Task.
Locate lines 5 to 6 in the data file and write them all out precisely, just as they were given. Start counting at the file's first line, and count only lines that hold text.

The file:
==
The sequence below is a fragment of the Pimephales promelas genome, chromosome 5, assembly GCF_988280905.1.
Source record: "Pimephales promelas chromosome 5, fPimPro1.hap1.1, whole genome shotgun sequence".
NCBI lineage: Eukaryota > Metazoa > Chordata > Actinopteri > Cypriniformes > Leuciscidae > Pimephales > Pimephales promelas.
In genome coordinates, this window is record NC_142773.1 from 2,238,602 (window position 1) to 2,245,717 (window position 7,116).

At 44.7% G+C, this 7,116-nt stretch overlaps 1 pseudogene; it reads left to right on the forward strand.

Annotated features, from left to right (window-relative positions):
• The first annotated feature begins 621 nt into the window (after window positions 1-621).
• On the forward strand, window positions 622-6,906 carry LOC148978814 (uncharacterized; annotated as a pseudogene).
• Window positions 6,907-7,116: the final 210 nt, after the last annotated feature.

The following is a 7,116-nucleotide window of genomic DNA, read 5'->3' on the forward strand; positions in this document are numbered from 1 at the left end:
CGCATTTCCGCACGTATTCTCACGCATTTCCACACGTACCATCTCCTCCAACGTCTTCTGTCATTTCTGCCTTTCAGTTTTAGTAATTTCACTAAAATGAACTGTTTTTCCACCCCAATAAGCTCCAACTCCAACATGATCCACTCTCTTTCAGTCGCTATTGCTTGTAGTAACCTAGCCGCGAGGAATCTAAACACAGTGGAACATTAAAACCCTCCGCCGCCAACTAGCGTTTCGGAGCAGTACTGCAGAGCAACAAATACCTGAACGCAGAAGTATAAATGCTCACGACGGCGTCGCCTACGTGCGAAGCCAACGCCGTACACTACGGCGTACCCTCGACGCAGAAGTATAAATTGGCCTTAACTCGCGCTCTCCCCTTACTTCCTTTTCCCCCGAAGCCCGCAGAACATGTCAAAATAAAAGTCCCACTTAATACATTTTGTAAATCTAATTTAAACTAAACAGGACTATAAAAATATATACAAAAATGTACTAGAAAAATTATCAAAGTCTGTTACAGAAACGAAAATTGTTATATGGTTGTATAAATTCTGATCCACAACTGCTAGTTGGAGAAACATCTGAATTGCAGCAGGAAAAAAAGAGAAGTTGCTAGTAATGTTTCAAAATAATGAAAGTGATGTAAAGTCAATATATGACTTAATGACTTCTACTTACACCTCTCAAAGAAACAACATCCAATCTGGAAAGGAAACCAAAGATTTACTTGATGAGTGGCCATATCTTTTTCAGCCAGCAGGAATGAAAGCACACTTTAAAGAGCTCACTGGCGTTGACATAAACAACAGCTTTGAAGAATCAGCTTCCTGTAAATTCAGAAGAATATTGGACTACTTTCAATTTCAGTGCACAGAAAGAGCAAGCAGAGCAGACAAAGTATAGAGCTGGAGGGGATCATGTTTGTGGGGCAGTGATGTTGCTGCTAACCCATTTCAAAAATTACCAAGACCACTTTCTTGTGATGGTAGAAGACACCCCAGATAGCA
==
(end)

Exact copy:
At 44.7% G+C, this 7,116-nt stretch overlaps 1 pseudogene; it reads left to right on the forward strand.

Annotated features, from left to right (window-relative positions):